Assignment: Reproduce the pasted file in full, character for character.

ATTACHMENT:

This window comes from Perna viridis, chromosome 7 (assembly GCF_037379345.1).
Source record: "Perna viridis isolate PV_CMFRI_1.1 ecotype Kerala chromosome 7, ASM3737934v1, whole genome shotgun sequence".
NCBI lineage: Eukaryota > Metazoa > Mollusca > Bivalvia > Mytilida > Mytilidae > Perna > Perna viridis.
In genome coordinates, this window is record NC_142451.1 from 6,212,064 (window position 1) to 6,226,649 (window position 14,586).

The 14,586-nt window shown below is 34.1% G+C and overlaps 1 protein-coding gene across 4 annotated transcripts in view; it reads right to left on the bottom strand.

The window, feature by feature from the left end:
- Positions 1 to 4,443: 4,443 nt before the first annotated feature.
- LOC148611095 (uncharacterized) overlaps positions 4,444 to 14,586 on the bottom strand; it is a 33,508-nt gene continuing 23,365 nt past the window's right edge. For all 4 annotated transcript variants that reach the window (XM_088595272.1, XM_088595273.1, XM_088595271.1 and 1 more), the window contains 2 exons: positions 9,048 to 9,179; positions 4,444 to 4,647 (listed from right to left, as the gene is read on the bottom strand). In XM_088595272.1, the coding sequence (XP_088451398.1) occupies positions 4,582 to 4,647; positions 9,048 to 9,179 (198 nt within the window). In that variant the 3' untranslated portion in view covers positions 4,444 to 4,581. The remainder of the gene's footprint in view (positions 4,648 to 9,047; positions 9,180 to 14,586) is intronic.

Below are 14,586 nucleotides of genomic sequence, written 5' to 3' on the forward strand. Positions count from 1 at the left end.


This window comes from Perna viridis, chromosome 7 (assembly GCF_037379345.1).
Source record: "Perna viridis isolate PV_CMFRI_1.1 ecotype Kerala chromosome 7, ASM3737934v1, whole genome shotgun sequence".
NCBI lineage: Eukaryota > Metazoa > Mollusca > Bivalvia > Mytilida > Mytilidae > Perna > Perna viridis.
In genome coordinates, this window is record NC_142451.1 from 6,212,064 (window position 1) to 6,226,649 (window position 14,586).

The 14,586-nt window shown below is 34.1% G+C and overlaps 1 protein-coding gene across 4 annotated transcripts in view; it reads right to left on the bottom strand.

The window, feature by feature from the left end:
- Positions 1 to 4,443: 4,443 nt before the first annotated feature.
- LOC148611095 (uncharacterized) overlaps positions 4,444 to 14,586 on the bottom strand; it is a 33,508-nt gene continuing 23,365 nt past the window's right edge. For all 4 annotated transcript variants that reach the window (XM_088595272.1, XM_088595273.1, XM_088595271.1 and 1 more), the window contains 2 exons: positions 9,048 to 9,179; positions 4,444 to 4,647 (listed from right to left, as the gene is read on the bottom strand). In XM_088595272.1, the coding sequence (XP_088451398.1) occupies positions 4,582 to 4,647; positions 9,048 to 9,179 (198 nt within the window). In that variant the 3' untranslated portion in view covers positions 4,444 to 4,581. The remainder of the gene's footprint in view (positions 4,648 to 9,047; positions 9,180 to 14,586) is intronic.

Below are 14,586 nucleotides of genomic sequence, written 5' to 3' on the forward strand. Positions count from 1 at the left end.